In the paper “Mean-Absolute Deviation Portfolio Optimization Model and Its Applications to Tokyo Stock Market,” Hiroshi Konno and Hiroaki Yamazaki, Management Science, Vol. 37, No. 5 (May, 1991), pp. 519-531 (http://www.jstor.org/pss/2632458) the following Linear Programming model is presented:
Here x(j) is the allocation (the variable we are interested in), and y(t) are auxiliary variables. The data are:
- a(j,t) are mean adjusted returns
- M0 is the budget
- rho is the required return
- r(j) are the stock returns
This model is in fact almost identical to what is presented in this blog before: http://yetanothermathprogrammingconsultant.blogspot.com/2009/07/ms-solver-foundation-excel-interface_07.html. Actually the formulation in the paper by Konno e.a. is slightly non-optimal: the big data block sum(j, a(j,t)*x(j)) is present twice in the model. For large data sets this can be felt in larger solution times. Hence a slightly better formulation could be:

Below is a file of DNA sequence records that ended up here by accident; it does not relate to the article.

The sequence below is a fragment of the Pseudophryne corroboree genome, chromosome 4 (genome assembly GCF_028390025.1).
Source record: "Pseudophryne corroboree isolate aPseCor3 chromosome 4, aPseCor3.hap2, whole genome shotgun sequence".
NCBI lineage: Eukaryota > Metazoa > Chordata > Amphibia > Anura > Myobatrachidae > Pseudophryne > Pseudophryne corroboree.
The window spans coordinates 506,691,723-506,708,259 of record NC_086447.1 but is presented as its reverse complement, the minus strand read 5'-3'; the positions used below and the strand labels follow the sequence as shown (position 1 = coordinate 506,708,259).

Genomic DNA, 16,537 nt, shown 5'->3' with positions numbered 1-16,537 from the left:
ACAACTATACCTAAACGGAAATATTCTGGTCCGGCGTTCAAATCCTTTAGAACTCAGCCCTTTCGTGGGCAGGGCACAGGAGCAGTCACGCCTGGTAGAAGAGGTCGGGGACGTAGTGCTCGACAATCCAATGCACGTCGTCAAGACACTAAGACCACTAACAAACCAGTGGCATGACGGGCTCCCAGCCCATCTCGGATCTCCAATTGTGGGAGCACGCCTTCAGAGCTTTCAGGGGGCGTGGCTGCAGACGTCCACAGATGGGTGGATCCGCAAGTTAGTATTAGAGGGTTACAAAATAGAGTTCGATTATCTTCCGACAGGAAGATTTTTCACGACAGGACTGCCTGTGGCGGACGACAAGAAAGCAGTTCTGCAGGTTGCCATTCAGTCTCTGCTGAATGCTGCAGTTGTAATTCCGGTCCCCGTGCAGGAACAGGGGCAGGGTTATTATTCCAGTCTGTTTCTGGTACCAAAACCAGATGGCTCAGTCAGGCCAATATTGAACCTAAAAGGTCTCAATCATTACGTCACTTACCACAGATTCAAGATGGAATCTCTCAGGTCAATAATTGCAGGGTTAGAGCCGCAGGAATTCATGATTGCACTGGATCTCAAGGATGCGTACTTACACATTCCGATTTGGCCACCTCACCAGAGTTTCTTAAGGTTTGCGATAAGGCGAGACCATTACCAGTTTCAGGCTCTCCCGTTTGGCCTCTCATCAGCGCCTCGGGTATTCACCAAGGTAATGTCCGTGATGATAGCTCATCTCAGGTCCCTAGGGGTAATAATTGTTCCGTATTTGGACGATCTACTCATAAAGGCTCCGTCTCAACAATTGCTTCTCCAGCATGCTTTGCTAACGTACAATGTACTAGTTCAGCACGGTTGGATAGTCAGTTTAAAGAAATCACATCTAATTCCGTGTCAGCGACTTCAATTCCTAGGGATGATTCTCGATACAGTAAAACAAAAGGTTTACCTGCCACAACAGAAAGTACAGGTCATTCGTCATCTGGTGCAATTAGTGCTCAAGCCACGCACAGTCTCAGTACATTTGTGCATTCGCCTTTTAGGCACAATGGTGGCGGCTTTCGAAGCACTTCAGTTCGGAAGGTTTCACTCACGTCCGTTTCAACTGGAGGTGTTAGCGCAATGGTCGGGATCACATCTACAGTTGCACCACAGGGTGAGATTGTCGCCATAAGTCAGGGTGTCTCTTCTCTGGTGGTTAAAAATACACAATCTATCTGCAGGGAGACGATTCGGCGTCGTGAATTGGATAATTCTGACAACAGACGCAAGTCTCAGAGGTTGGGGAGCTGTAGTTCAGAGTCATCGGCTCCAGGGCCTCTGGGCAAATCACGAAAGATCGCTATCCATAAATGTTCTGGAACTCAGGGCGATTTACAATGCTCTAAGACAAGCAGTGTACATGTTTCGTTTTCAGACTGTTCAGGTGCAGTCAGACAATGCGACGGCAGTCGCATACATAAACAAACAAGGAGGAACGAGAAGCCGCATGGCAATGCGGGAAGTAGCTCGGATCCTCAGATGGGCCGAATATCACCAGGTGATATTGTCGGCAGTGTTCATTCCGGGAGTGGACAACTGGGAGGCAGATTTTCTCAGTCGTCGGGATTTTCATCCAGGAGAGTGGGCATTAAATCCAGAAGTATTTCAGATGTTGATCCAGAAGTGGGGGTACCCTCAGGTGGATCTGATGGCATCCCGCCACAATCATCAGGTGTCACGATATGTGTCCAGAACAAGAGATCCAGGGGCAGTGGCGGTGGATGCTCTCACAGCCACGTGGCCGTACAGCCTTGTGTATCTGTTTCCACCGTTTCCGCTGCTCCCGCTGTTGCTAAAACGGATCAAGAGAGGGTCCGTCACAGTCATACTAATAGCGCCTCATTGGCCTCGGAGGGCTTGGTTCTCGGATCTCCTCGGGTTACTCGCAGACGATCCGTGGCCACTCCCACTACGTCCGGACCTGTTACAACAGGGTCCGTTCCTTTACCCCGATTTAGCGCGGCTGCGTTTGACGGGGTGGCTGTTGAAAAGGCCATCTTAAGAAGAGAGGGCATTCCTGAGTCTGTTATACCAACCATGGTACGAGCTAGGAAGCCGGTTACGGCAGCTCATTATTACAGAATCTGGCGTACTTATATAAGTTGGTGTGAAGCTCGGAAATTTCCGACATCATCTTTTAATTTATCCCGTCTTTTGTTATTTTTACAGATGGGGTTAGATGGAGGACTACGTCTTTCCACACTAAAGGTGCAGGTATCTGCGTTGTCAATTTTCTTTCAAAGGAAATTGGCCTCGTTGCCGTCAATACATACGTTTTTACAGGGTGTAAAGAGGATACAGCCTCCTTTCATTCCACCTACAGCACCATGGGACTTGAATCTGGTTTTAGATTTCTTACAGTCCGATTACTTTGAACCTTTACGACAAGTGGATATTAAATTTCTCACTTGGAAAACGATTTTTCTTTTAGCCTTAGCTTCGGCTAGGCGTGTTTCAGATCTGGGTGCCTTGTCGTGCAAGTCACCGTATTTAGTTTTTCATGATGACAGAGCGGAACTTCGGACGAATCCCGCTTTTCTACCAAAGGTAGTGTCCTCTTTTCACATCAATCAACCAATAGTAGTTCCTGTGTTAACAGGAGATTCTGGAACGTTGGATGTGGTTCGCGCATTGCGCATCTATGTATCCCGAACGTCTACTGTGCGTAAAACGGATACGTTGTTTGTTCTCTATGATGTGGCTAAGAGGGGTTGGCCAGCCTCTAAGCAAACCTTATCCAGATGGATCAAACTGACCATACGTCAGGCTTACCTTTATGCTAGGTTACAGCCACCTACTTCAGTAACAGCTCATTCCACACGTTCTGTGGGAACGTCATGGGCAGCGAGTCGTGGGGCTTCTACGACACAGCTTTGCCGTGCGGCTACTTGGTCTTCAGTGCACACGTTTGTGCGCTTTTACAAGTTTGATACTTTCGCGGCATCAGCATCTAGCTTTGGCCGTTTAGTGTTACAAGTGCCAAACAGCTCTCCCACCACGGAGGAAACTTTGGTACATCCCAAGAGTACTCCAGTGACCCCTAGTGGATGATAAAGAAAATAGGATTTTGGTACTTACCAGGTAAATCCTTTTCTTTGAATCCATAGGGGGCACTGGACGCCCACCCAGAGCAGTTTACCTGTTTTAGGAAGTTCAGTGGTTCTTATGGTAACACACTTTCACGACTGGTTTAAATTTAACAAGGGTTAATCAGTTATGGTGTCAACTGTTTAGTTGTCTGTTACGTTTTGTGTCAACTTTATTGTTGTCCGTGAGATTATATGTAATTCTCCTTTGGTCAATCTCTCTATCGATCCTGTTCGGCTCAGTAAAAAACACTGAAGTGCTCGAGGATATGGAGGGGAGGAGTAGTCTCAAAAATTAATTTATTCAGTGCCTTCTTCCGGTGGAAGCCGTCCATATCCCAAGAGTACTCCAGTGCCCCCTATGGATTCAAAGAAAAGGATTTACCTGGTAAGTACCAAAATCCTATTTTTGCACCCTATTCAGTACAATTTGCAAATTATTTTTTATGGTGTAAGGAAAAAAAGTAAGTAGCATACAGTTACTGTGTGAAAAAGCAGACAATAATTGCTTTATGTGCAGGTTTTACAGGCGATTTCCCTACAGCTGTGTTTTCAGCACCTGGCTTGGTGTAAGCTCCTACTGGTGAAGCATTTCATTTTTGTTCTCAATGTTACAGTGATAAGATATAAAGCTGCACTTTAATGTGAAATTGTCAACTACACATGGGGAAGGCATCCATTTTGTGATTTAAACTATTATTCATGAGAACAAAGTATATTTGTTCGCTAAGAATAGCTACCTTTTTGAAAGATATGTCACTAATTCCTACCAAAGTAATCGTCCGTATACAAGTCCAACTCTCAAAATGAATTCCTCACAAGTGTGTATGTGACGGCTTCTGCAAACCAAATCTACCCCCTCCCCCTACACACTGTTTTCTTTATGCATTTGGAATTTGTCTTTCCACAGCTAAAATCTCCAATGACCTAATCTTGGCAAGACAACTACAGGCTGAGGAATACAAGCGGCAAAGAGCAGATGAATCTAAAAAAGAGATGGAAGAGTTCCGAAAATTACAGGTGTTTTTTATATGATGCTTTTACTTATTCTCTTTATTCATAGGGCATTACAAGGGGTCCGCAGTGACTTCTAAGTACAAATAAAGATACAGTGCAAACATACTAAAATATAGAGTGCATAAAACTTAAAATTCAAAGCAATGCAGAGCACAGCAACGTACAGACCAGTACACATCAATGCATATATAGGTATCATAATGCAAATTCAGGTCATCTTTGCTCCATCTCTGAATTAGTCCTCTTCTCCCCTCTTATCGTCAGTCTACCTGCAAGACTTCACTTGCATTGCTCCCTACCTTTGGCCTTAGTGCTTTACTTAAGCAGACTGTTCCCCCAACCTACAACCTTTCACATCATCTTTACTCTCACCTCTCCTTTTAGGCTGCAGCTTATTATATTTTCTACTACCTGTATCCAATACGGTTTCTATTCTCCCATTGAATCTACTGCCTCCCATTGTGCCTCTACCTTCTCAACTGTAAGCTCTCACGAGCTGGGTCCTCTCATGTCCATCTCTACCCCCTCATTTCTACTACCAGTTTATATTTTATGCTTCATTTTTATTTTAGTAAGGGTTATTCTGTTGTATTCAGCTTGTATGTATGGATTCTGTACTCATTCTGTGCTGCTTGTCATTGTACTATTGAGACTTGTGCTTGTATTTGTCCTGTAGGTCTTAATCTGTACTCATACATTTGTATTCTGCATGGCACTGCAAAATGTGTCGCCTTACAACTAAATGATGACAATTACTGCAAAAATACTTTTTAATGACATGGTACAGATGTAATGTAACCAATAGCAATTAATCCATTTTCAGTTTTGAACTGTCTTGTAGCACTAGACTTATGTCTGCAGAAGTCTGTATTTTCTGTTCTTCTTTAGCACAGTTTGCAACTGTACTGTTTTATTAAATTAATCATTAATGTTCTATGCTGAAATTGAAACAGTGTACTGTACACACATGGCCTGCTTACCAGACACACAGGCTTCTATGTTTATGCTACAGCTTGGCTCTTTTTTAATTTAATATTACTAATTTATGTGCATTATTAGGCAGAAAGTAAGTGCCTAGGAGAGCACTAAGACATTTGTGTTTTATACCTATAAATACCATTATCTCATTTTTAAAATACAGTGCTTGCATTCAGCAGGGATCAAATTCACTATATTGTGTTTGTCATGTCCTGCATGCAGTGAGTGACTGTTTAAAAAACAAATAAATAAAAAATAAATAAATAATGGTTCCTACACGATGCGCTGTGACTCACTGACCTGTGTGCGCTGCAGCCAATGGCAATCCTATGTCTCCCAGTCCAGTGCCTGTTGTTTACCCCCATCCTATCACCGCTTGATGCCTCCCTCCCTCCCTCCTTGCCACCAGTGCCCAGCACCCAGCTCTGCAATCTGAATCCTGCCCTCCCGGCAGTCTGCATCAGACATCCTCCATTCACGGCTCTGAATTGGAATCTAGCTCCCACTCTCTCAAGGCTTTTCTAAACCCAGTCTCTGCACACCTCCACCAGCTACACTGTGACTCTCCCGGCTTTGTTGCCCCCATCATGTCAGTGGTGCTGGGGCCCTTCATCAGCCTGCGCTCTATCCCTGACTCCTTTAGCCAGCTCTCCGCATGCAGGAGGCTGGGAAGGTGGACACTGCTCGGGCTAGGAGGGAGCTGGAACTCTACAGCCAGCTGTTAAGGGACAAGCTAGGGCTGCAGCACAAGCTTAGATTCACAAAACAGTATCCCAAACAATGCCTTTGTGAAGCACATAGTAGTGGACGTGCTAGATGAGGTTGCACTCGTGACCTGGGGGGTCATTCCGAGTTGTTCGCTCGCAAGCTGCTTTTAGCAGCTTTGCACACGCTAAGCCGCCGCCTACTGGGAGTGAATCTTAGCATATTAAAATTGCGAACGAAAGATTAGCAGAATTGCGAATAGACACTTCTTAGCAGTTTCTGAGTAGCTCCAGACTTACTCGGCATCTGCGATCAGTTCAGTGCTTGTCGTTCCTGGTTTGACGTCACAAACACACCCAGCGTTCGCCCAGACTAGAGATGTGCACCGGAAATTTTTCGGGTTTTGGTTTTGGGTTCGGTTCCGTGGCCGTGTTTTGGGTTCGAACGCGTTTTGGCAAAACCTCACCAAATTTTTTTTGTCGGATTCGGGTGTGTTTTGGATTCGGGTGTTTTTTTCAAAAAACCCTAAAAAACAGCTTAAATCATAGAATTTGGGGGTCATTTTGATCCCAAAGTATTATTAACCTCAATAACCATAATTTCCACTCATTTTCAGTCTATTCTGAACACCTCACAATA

Model Konno ea Improved variables 2300 2600 equations 602 302 nonzero elements 1,204,900 605,200 simplex iterations 2031 1224 solution time 8.9 2.97
GAMS/Gurobi did not really like my improved formulation:
Presolve time: 0.34s
This is probably due to this 100% dense block. I’ll pass it on for investigation. Gurobi is under active development so this may be already working ok with later versions. To humble me it solves the original formulation from Konno/Yamazaki just fine!
The above timings were for Cplex/dual. As the original authors used MINOS, here are some timings with MINOS:
The timings with Cplex/dual and Minos/primal point in the same direction. Note that MINOS is faster with the improved model than Cplex on the Konno model. So proper modeling can sometimes help more than choosing a faster solver (of course both having a better formulation and a faster solver is even better). The importance of proper modeling is usually more important for MIP models, but here we see some real differences in performance for different formulations in an LP.